The Pittsburgh Pirates: Pride. Passion. And Above All, Prospects

Here’s how to judge the success of a major league baseball franchise in three easy steps:

1. Go to the MLB.com Team Store of your favorite franchise

2. Search “jerseys”

3. How many players’ jerseys are available for purchase?

If the answer is less than three, then your team is not in good shape.

At the Pittsburgh Pirates shop, fans can currently purchase one jersey. #12, Freddy Sanchez. That’s it.

Red Sox fans have the choice of 7 different players.

Cubs fans have 5 stars to pick from.

The San Diego Padres have 3 players deemed worthy of having a print-run of their kit, and they’re even more putrid than the Pirates.

Small-market peers the Tampa Bay Devil Rays, who last season squeezed a World Series birth out of a payroll $5 million less than the Buccos – well, they managed to have 3 household names in their team shop.

But the Pirates have one lone replica jersey – and even Sanchez, whose 2006 National League batting title was the only thing other than Sauerkraut Saul to get a rise out of PNC Park in the last 15 years, may be out the door before the July 31 trade deadline if general manager Neal Huntington thinks he can ship off the three-time All-Star for some ever-illusive “bullpen depth” and bag of kettle chips.

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“Well, Freddy’s given five great years to this organization, but in the eleventh hour, the Yankees threw in three Pony ball prospects and we knew this was a move we had to make for the future.”

Maybe I’m too negative. After all, the Pirates probably have the silk screen machines all fired up and ready to stamp oodles of #21s, oops I mean #22s for the Roberto Clemente, I mean Andrew McCutchen era – what with his .292 batting average and 23 RBIs in just 36 games – but the brewing McCutchen excitement has been tempered by same old, same old organizational moves. There was great hope with the 2007 front office house cleaning that the chin-down, losing culture of the past two decades would turn around. It hasn’t.

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Yes We Can….’t.

By trading Jason Bay in 2008, then Nate McLouth and fan favorite Nyjer Morgan this summer, Huntington may as well have grabbed a microphone during the 7th inning stretch and sung a karaoke version of The Who’s “Won’t Get Fooled Again” to the smattering of languid pyromaniacs at PNC Park.

Meet the new boss, same as the old boss. (Enjoy the fireworks)

McLouth was batting out of his league at the time of the trade, so, knowing that his slugging numbers would eventually come back down to earth, Huntington sold him at his “peak value.” This brand of shrewd, pocket-protector management works well in an Excel spreadsheet, but in real life, it has consequences. The Pirates went a long way in alienating an already damaged fan base by dealing one of their only “replica jersey” players – one of their only recognizable numbers.

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Sure, the Greatest Generation will always come to the ballpark with pencil and scorecard in tow. They were brought up on “America’s Game” in neighborhoods chock full young kids hungry to play a game of baseball after school – even if it meant using tree branches instead of Louisville Sluggers and fedoras for base pads. Nostalgia aside, that generation had Honus Wagner and Bill Mazeroski to idolize and imitate.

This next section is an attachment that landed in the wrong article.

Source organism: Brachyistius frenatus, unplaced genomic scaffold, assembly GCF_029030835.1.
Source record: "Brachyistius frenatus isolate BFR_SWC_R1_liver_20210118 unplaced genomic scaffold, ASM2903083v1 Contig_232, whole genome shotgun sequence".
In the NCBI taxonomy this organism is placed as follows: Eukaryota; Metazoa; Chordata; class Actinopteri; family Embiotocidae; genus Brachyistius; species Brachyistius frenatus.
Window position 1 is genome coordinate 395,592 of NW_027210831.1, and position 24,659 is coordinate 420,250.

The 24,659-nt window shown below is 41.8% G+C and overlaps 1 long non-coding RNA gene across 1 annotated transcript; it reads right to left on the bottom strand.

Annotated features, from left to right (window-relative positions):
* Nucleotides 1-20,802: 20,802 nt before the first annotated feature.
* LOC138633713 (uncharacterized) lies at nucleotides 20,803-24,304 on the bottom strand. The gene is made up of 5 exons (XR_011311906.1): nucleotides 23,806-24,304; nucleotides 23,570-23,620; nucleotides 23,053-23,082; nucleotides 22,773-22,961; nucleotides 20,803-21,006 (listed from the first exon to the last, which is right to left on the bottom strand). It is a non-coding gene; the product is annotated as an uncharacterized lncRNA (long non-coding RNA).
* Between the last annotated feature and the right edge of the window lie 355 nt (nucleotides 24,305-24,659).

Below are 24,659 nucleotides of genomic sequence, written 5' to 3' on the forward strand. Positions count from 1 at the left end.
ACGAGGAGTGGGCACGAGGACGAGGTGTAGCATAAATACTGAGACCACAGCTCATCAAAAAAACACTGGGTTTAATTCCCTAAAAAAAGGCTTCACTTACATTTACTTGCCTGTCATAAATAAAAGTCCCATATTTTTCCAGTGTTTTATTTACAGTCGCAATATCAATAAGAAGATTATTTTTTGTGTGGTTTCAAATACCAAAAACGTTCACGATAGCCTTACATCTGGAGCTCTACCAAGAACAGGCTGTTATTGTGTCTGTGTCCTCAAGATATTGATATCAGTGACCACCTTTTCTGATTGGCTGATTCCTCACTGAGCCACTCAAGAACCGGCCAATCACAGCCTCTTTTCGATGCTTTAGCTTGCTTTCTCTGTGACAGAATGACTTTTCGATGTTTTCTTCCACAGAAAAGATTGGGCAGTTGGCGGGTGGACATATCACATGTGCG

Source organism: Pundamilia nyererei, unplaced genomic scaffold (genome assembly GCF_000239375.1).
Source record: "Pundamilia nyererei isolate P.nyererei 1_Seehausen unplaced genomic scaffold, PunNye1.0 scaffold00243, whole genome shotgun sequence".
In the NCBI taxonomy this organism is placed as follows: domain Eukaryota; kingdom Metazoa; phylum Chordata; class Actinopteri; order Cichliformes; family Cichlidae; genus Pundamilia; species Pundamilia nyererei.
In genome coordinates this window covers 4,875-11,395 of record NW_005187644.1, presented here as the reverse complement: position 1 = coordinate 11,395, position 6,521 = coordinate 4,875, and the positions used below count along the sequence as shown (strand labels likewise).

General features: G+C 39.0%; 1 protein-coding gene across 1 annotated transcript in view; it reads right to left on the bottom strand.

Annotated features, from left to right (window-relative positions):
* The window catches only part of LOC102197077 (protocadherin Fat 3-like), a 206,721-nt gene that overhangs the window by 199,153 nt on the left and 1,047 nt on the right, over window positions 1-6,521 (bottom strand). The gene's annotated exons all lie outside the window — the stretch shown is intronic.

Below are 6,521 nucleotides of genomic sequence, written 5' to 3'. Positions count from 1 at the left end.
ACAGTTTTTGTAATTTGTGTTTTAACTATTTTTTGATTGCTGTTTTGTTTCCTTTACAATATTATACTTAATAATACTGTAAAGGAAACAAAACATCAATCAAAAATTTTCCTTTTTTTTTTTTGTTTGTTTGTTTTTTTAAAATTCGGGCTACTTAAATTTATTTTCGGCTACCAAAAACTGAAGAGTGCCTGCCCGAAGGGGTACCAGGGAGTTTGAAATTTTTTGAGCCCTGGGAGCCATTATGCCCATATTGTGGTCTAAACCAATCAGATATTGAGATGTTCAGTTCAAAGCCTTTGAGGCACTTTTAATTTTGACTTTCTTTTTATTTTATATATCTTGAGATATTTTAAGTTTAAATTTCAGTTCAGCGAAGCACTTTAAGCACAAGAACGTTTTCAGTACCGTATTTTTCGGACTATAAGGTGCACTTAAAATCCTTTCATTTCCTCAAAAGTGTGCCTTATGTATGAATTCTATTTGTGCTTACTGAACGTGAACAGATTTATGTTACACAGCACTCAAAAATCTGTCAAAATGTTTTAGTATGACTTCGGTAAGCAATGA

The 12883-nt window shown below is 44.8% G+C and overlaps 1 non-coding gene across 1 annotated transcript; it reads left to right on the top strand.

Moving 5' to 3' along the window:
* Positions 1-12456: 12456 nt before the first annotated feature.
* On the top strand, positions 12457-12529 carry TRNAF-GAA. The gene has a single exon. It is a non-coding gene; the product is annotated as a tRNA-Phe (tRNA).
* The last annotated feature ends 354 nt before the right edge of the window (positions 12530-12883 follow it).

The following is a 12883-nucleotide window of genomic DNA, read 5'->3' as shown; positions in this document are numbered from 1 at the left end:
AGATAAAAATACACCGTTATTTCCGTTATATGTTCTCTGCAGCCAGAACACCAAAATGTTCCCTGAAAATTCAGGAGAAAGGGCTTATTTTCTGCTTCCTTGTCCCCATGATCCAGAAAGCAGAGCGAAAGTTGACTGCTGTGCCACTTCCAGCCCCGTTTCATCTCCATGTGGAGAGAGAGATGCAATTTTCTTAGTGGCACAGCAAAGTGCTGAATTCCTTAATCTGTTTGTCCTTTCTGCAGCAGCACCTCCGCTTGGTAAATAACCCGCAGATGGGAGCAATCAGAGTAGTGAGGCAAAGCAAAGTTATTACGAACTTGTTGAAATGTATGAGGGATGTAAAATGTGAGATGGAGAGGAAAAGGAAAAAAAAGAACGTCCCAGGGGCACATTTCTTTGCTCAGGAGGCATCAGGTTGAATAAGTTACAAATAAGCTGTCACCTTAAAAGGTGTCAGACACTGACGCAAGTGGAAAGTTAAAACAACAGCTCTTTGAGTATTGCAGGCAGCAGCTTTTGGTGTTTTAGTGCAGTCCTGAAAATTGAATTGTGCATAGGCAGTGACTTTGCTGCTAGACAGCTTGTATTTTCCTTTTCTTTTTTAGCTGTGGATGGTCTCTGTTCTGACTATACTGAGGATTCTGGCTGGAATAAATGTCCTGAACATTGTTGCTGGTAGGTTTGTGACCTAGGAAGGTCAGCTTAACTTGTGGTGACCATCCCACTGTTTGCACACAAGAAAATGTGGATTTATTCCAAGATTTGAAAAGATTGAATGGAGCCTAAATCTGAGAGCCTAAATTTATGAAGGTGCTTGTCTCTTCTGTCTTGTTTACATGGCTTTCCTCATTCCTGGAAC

What about the younger generation – the potential Pirates fans of 2009? Whose swing do they mimic when they step up to the plate in tee-ball? Whose number do they Sharpie on their cleats? On humid summer nights in the backyards of Bethel Park or the alleys of Bloomfield, when the fireflies are flickering and kids are gathering to play homerun derby with yellow wiffle bats and tennis balls – which names echo through the air?

Not Jason Bay. Not Nate McLouth. Those would-be heroes have been shipped off for future prospects or guys with unfulfilled “upside” like Lastings Milledge. The McLouth trade was disheartening, but the Morgan-for-Milledge trade is inexcusable. The Pirates swapped a solid locker room guy brimming with positive energy and hustle for another outfielder whose cancerous clubhouse antics led one of his former teammates to hang a sign above his locker that read, “Know your place, Rook!”

The Pirates’ front office says Milledge has a high ceiling. Good thing. He’ll need it for his enormous head. You can change a losing culture with character, “glue guys” like Morgan. The Penguins did it five years ago with their own Nyjer Morgan: a hustler who was short on talent but long on contagious energy by the name of Maxime Talbot.

Here is the argument of Pirates’ apologists and the team’s front office in a nutshell:

“The team was bad with those departed players, so who cares if we traded them? At least we got some prospects for the future. It doesn’t matter if the team is four games out of first place or 14: in the end, we’re still losers.”

In this Moneyball era of Harvard-educated general managers, spreadsheet jockeys, sports analytics, “upside,” all-you-can-eat buffet bleacher seats, and public relations spin and spittle…well, that seems like a pretty sound argument. Some say Freddy Sanchez and infield partner Jack Wilson should be traded at the deadline as part of a grand “scorched earth” house cleaning. Analytically, financially… maybe it’s a good idea.

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But try telling that to this kid.

 

Categories: Pulling No Punches